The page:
A nursery occupied the site of St Colmans church. From there to East Cosham Road were only three houses on the north side of the Havant Road. Each had extensive grounds. My Uncle purchased the first –Cosham House- and proceeded to vandalise the grounds by making a new driveway to the house – which he occupied- and cutting the rest up by making Padwick and Burrill Avenues. The original driveway can still be seen (I think) at the end of Widley Road. The extent of the original property can be seen by the length of the brickwall on the frontage.
News and Views:
The State of California has released its annual list of the 500 biggest tax evaders and once again it includes Dionne Warwick. The New Jersey native's been on the list since 2003. The state says she owes $2.6 millionbut her spokesperson says she's worked out a "repayment plan."
On this day 24th October 1960-1965
On 24/10/1960 the number one single was Only the Lonely - Roy Orbison and the number one album was South Pacific Soundtrack. The top rated TV show was No Hiding Place (AR) and the box office smash was Psycho. A pound of today's money was worth £13.68 and Tottenham Hotspur were on the way to becoming the Season's Division 1 champions.The big news story of the day was Britain launches first nuclear submarine.
On 24/10/1961 the number one single was Walkin' Back to Happiness - Helen Shapiro and the number one album was Black & White Minstrel Show - George Mitchell Minstrels. The top rated TV show was Sunday Night at the London Palladium (ATV) and the box office smash was One Hundred and One Dalmations. A pound of today's money was worth £13.25 and Ipswich Town were on the way to becoming the Season's Division 1 champions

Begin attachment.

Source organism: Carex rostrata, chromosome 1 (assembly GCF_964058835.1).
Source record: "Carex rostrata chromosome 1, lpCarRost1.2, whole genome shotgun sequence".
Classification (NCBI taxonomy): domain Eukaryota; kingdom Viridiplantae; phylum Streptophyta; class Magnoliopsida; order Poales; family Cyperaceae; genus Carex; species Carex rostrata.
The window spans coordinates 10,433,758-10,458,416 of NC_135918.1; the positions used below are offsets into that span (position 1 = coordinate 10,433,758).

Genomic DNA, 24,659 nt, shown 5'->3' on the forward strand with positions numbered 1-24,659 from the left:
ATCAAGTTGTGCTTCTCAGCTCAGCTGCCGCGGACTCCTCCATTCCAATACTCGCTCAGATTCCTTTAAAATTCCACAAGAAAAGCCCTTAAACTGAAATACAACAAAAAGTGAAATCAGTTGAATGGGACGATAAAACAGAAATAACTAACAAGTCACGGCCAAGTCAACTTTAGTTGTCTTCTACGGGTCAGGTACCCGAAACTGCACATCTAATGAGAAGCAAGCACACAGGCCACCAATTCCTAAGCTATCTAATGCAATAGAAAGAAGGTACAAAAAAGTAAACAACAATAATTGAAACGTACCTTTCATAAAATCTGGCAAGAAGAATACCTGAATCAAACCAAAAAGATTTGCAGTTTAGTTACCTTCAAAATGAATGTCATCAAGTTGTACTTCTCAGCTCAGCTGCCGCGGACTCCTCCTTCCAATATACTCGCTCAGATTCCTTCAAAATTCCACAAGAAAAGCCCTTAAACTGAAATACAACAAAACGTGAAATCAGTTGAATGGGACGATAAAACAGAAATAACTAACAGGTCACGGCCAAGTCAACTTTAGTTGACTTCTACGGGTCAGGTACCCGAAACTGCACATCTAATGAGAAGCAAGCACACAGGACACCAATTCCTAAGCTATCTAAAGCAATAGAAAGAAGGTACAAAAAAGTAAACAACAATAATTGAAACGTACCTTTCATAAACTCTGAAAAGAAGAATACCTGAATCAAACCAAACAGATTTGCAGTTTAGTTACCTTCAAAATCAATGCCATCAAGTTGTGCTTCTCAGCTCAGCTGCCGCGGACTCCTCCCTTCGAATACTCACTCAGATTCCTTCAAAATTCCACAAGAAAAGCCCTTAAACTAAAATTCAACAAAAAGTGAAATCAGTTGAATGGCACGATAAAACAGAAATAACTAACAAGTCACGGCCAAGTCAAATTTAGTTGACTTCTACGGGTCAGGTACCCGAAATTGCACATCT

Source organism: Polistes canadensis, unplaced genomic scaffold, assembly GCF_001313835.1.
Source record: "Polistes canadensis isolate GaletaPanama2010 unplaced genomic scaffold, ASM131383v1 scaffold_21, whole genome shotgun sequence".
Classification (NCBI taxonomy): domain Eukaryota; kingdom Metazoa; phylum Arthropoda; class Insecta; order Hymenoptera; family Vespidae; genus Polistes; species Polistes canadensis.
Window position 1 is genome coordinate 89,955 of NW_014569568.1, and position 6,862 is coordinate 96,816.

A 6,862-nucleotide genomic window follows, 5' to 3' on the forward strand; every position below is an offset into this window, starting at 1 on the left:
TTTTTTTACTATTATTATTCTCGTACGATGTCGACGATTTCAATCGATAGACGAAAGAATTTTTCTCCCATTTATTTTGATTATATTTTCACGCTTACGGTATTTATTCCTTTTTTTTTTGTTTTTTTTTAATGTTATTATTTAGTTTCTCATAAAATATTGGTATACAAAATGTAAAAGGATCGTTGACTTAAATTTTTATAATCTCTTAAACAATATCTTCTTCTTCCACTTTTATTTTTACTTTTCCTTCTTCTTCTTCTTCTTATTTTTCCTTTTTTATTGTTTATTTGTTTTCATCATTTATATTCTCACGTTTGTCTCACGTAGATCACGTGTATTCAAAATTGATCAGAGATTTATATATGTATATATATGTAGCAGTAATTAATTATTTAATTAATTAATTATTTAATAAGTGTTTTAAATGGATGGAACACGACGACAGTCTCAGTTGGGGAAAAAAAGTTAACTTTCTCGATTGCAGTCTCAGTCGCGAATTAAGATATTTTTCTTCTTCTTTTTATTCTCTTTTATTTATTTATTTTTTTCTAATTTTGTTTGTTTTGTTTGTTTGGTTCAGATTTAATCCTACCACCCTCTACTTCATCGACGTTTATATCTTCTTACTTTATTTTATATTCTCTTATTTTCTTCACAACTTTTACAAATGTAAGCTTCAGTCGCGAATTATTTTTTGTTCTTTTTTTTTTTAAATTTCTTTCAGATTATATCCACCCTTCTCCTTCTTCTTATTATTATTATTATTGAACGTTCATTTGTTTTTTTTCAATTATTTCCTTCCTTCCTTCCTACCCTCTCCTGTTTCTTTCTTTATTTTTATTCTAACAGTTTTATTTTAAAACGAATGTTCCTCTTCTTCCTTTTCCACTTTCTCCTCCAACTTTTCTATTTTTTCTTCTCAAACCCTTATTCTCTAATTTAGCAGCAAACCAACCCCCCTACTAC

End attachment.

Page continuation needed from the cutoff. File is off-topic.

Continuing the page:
On 24/10/1962 the number one single was Telstar - The Tornadoes and the number one album was Best of Ball Barber & Bilk. The top rated TV show was Coronation Street (Granada) and the box office smash was Lawrence of Arabia. A pound of today's money was worth £12.89 and Everton were on the way to becoming the Season's Division 1 champions.
On 24/10/1963 the number one single was Do You Love Me? - Brian Poole & the Tremoloes and the number one album was Please Please Me - The Beatles. The top rated TV show was Coronation Street (Granada) and the box office smash was The Great Escape. A pound of today's money was worth £12.64 and Liverpool were on the way to becoming the Season's Division.
On 24/10/1964 the number one single was Oh Pretty Woman - Roy Orbison and the number one album was A Hard Day's Night - Beatles. The top rated TV show was Coronation Street (Granada) and the box office smash was Dr Strangelove. A pound of today's money was worth £12.24 and Manchester United were on the way to becoming the Season's Division 1 champions.
On 24/10/1965 the number one single was Tears - Ken Dodd and the number one album was The Sound of Music Soundtrack. The top rated TV show was Coronation Street (Granada) and the box office smash was The Sound of Music. A pound of today's money was worth £11.69 and Liverpool were on the way to becoming the Season's Division 1 champions.